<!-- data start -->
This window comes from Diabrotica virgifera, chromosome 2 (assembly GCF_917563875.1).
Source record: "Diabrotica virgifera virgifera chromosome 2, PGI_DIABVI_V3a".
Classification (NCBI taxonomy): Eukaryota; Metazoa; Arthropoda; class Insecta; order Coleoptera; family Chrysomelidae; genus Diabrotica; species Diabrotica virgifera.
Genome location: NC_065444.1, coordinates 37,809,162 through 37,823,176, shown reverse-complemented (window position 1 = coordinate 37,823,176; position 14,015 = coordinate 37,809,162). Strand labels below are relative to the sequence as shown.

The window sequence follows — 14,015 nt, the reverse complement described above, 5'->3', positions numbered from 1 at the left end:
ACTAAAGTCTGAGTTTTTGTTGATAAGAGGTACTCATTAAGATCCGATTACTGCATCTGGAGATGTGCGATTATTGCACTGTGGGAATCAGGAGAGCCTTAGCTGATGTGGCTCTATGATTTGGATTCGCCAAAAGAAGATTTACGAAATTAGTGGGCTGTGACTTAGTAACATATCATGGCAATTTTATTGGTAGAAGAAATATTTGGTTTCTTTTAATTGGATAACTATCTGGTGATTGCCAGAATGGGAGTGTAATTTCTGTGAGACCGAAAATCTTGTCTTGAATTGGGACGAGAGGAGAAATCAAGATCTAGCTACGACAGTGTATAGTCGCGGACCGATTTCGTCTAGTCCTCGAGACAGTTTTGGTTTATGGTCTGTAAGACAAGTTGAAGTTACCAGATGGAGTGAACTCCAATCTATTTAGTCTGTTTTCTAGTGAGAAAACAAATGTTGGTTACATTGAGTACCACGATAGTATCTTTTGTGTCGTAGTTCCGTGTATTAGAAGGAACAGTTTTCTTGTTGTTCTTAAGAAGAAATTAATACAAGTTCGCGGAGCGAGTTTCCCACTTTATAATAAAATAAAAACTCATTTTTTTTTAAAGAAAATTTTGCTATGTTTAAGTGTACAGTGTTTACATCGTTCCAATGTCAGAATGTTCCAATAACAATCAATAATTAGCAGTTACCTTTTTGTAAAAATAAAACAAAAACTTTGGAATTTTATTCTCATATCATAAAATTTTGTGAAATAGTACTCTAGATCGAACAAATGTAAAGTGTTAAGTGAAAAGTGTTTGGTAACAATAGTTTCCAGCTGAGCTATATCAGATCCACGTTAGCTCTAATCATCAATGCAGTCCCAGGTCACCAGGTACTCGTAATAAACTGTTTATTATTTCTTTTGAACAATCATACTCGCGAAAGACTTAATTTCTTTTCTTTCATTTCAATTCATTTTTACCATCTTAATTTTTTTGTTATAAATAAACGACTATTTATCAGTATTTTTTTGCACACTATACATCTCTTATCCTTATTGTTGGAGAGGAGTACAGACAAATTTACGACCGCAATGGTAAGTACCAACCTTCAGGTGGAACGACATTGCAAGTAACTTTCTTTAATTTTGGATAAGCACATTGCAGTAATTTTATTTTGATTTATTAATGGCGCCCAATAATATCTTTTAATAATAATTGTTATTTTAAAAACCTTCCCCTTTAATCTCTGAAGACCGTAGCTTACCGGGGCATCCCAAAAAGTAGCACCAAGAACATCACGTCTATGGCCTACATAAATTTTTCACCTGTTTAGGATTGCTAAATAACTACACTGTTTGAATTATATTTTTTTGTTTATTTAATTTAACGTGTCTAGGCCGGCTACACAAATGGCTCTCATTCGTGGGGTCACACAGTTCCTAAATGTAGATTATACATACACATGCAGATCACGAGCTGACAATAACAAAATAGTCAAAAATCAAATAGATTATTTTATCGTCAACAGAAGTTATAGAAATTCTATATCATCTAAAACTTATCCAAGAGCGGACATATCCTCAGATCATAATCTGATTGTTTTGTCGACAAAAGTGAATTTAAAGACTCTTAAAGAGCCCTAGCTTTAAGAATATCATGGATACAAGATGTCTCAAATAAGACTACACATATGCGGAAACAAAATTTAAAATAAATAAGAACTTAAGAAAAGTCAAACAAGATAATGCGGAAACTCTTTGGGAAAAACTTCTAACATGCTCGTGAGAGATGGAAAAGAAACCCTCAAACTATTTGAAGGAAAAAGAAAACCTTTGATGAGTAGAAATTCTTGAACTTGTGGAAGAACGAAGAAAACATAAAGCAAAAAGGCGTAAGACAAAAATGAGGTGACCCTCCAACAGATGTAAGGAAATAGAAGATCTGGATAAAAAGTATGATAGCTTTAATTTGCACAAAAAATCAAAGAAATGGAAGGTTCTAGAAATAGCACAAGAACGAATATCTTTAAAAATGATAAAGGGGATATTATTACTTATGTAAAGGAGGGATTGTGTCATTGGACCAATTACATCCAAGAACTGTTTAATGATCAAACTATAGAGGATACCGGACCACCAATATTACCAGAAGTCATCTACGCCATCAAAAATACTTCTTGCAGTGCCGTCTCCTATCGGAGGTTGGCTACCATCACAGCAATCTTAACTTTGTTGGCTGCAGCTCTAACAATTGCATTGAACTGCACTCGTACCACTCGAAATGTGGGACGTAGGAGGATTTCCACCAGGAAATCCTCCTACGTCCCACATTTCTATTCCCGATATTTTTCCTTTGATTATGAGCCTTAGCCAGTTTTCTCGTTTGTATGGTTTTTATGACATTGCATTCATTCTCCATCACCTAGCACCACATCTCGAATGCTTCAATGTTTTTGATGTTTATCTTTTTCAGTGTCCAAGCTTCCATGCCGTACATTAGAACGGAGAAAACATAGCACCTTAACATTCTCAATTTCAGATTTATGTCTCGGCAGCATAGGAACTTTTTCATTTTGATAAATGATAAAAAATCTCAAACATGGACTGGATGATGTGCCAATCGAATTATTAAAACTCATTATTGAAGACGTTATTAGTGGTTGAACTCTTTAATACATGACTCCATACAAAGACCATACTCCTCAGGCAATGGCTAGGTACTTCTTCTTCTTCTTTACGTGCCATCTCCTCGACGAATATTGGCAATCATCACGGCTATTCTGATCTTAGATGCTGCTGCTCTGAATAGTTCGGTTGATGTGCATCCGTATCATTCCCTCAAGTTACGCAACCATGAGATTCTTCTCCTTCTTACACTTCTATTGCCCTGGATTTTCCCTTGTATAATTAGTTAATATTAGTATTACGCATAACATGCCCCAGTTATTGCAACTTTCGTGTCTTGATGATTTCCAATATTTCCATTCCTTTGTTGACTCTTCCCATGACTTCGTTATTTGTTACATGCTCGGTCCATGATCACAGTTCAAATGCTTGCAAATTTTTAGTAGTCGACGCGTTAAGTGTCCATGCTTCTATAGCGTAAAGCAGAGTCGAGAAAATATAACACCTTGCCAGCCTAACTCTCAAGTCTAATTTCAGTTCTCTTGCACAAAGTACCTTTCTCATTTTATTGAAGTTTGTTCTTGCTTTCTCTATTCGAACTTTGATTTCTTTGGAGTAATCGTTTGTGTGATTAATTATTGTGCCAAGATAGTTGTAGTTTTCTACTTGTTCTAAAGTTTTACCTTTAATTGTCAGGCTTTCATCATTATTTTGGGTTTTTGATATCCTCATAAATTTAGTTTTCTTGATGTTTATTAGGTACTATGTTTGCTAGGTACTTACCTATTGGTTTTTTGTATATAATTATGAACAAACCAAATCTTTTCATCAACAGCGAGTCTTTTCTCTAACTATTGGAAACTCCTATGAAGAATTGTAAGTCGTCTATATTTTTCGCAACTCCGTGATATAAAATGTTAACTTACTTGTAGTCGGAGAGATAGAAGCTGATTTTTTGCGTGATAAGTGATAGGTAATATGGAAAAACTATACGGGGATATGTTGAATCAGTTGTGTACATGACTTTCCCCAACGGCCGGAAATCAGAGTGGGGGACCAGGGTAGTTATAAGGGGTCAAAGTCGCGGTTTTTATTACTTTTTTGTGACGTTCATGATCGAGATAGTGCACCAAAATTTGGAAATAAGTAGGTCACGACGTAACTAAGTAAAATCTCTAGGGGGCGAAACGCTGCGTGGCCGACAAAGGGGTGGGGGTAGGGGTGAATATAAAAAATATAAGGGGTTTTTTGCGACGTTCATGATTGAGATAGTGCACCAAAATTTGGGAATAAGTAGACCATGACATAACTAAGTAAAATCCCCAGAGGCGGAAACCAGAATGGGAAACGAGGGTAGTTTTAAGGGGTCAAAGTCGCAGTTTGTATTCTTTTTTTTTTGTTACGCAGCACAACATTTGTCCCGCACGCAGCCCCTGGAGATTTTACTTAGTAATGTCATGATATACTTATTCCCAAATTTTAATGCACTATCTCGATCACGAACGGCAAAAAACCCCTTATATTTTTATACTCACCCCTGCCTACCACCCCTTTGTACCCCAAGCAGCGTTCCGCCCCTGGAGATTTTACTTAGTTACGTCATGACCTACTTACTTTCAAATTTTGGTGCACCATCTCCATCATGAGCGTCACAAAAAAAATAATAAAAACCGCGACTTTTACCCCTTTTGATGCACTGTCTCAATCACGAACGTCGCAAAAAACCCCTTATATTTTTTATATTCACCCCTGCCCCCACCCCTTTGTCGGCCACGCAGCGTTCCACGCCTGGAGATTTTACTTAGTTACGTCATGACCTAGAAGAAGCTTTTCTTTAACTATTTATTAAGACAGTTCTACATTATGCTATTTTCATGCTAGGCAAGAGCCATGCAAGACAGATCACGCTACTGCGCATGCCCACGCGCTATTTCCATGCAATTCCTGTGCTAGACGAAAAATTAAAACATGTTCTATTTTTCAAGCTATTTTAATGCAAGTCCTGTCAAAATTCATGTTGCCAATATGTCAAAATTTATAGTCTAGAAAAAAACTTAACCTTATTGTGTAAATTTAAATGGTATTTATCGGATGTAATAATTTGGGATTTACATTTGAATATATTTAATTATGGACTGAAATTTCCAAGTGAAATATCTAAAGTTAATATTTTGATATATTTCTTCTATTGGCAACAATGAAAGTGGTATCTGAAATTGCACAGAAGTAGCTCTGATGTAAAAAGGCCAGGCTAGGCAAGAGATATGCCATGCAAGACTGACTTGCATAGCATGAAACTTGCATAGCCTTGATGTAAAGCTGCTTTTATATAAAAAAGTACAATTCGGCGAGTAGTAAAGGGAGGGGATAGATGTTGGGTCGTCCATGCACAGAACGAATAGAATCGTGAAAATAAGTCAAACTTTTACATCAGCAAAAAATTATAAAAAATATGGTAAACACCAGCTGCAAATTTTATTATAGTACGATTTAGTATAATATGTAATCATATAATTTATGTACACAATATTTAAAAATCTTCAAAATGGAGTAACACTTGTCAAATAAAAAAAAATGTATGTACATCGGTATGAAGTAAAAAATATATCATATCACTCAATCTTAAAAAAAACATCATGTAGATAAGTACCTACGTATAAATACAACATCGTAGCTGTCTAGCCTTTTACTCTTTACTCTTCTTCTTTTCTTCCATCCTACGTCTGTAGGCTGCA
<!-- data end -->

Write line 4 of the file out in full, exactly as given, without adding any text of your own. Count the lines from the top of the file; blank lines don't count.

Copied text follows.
Genome location: NC_065444.1, coordinates 37,809,162 through 37,823,176, shown reverse-complemented (window position 1 = coordinate 37,823,176; position 14,015 = coordinate 37,809,162). Strand labels below are relative to the sequence as shown.